This might be five-on-three, but it does demonstrate the movement that the Flames can generate on their powerplay, with all five players capable of rotating and worrying the defence. You have to respect Ackered’s shot, but much like Alex Ovechkin with the Washington Capitals, the Giants cannot give Ackered too much attention as they would leave themselves open to Guildford working a four on three opportunity elsewhere on the ice.
The Guildford Flames have two good goaltenders, Chris Carrozzi and Travis Fullerton, and there is little to pick between them when it comes to who will take the net for Sunday’s clash. Carrozzi holds the better goals against average per game at 2.73 compared to 3.14 in nine more games played, but their save percentages are almost identical at .907 and .908 respectively. In the nine starts since the teams last played, Carrozzi has taken five starts to Fullerton’s four, and they split the home and home series with Renfrew last weekend. Carrozzi played in both Challenge Cup semi-final games against Nottingham, which may suggest that he is the favourite to get the start in Cardiff.
Watters – Reddick – Dunbar
King – Foster – Davies
Crooks – Ferguson – Waller
Janssen – Ritt* – Krogh
Ackered – Craige
Baldwin – Lindhagen
Lundin – Abt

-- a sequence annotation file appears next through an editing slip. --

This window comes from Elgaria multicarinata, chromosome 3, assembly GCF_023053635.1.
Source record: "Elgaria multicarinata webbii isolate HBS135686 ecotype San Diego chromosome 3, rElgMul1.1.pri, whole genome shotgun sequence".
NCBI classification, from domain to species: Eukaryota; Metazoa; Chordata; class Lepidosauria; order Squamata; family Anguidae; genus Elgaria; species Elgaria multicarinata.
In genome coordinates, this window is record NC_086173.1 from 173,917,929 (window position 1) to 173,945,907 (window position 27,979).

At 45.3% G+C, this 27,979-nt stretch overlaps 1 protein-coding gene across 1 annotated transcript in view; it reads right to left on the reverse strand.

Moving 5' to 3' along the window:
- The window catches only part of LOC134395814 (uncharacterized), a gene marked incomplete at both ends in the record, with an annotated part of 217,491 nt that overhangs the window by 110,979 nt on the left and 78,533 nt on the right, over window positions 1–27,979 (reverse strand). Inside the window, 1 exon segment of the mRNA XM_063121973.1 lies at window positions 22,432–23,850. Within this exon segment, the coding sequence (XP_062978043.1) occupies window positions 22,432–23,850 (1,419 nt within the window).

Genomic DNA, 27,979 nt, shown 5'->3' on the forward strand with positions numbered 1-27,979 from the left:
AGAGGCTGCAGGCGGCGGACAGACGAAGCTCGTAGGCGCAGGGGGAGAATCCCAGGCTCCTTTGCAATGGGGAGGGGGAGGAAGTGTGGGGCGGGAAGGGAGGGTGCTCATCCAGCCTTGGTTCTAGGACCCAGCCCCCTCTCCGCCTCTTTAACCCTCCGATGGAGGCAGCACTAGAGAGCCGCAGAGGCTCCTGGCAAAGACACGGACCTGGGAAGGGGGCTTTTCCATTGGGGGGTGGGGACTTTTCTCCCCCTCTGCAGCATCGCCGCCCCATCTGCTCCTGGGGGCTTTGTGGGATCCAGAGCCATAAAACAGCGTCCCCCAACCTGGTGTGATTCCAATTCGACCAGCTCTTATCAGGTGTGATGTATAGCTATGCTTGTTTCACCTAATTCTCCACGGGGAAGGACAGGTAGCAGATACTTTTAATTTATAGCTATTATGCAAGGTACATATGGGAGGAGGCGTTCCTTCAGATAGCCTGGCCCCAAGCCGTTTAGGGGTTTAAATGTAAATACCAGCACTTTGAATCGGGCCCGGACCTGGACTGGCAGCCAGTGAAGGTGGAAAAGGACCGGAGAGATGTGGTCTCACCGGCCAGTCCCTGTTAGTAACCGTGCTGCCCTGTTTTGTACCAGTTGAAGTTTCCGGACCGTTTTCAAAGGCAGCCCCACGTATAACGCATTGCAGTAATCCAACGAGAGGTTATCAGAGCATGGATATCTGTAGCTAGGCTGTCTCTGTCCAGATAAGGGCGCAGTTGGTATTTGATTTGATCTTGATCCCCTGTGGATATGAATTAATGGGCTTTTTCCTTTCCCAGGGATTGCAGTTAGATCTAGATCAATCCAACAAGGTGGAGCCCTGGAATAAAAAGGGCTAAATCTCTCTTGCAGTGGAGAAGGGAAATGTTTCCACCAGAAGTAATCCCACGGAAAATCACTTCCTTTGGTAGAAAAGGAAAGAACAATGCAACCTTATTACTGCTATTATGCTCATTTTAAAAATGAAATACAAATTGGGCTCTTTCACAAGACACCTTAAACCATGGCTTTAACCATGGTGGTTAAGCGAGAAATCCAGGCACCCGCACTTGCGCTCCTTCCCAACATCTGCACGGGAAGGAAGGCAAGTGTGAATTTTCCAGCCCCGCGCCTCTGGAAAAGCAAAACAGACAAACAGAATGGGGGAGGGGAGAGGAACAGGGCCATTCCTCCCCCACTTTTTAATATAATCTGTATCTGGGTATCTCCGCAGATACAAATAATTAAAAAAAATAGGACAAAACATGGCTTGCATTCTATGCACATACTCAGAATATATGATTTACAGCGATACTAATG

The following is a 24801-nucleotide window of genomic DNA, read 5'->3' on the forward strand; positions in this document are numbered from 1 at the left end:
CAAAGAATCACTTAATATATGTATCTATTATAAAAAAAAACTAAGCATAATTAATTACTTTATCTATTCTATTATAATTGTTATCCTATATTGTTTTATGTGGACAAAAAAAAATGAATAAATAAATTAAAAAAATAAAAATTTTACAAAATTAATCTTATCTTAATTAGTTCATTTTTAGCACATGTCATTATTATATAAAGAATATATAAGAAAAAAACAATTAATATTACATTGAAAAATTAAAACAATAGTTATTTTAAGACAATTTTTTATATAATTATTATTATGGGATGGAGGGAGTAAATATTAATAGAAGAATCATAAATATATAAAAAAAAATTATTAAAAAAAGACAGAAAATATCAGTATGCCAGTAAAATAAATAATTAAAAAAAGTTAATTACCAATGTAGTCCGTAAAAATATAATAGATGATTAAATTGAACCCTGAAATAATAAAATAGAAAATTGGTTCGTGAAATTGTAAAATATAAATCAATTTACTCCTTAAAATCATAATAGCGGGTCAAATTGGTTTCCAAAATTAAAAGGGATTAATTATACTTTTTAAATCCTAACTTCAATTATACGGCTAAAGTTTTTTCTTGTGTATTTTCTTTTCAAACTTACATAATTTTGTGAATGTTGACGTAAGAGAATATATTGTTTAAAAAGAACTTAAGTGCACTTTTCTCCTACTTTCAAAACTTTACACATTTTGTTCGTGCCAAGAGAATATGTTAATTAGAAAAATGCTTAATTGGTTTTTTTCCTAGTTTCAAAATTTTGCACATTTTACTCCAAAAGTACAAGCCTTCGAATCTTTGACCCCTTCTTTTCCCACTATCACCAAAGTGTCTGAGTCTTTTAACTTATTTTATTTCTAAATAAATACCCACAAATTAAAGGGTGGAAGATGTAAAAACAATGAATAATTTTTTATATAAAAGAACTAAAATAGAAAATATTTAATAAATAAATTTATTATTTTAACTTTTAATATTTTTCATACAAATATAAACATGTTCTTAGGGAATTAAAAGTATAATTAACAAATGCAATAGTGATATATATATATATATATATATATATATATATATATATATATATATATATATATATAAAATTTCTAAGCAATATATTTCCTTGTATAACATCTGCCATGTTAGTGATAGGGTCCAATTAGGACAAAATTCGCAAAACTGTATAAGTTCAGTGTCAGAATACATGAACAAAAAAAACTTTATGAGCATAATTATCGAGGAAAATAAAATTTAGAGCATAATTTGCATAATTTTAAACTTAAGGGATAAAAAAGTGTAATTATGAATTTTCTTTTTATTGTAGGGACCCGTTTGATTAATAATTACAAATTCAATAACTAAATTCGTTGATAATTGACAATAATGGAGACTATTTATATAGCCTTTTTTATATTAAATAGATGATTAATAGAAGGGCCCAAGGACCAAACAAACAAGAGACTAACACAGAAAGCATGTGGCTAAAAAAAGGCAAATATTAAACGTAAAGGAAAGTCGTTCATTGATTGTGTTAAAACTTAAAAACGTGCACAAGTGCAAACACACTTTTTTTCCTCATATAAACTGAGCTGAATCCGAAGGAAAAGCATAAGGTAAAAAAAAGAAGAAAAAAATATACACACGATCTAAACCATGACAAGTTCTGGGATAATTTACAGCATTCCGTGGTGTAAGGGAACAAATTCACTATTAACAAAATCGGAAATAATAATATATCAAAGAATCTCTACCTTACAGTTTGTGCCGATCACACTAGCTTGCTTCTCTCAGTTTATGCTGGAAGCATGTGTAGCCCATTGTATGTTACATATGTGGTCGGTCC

*Evan Ritt has not played since the 2nd February against the Sheffield Steelers.
The Belfast Giants
On the night after the double-header with Guildford the Giants lost to Nottingham in overtime, but went on to win five games out of six before suffering defeats at the hands of Glasgow and Sheffield. They have been embroiled in a battle with the Cardiff Devils for the League Championship, winning two games during their recent good run of form against Andrew Lord’s side on their way to amassing a 6-2-1 record in all competitions since February’s tilt with the Flames.
Style of Play
The Giants are a fast, skilful puck possession team who will press their opponents all over the ice. They use short passes with close puck support to play their way through opposition defences, but also have skilled puckhandlers on forward and defence who can dangle around defenders. The fact that Lewis Hook is playing fourth line minutes shows the depth of talent that the club currently enjoys.
The Giants will look to start their breakout with a pass to the half-wall, where a winger can either skate up ice or look for another quick pass to the supporting centre or weak side winger. The Giants have options on the breakout if they can’t make the first pass (Cardiff were excellent at disrupting the Giants’ breakout in February), as they have a defenseman on each line who can carry the puck up ice in Josh Roach, Kevin Raine and Jim Vandermeer. The left wing forward often criss-crosses into the centre, and the three forwards enter the zone with speed backing their opponent’s defencemen into their zone:
If the rush is not successful, the Giants can create an effective cycle on the boards to open up secondary chances. The defencemen are free to pinch into the cycle as required, with the forwards ready to move back and cover the point to guard against any odd man rushes the pinch might allow: